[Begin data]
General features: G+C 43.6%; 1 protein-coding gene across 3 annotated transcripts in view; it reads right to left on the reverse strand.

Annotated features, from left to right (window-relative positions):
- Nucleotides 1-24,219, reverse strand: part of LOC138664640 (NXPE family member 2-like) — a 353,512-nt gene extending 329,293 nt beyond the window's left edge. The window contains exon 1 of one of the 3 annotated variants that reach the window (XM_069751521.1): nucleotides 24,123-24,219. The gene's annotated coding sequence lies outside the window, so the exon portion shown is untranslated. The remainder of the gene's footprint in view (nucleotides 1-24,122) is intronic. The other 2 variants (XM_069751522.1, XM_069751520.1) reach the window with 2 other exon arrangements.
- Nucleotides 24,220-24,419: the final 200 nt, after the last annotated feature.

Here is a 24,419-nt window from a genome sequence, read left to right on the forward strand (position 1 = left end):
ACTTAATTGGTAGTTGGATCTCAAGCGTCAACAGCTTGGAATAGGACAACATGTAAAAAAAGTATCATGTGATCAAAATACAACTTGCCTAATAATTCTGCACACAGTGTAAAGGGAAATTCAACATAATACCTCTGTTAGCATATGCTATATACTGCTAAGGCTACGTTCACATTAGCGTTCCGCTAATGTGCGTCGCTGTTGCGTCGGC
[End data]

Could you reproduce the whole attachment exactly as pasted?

General features: G+C 43.6%; 1 protein-coding gene across 3 annotated transcripts in view; it reads right to left on the reverse strand.

Annotated features, from left to right (window-relative positions):
- Nucleotides 1-24,219, reverse strand: part of LOC138664640 (NXPE family member 2-like) — a 353,512-nt gene extending 329,293 nt beyond the window's left edge. The window contains exon 1 of one of the 3 annotated variants that reach the window (XM_069751521.1): nucleotides 24,123-24,219. The gene's annotated coding sequence lies outside the window, so the exon portion shown is untranslated. The remainder of the gene's footprint in view (nucleotides 1-24,122) is intronic. The other 2 variants (XM_069751522.1, XM_069751520.1) reach the window with 2 other exon arrangements.
- Nucleotides 24,220-24,419: the final 200 nt, after the last annotated feature.

Here is a 24,419-nt window from a genome sequence, read left to right on the forward strand (position 1 = left end):
ACTTAATTGGTAGTTGGATCTCAAGCGTCAACAGCTTGGAATAGGACAACATGTAAAAAAAGTATCATGTGATCAAAATACAACTTGCCTAATAATTCTGCACACAGTGTAAAGGGAAATTCAACATAATACCTCTGTTAGCATATGCTATATACTGCTAAGGCTACGTTCACATTAGCGTTCCGCTAATGTGCGTCGCTGTTGCGTCGGC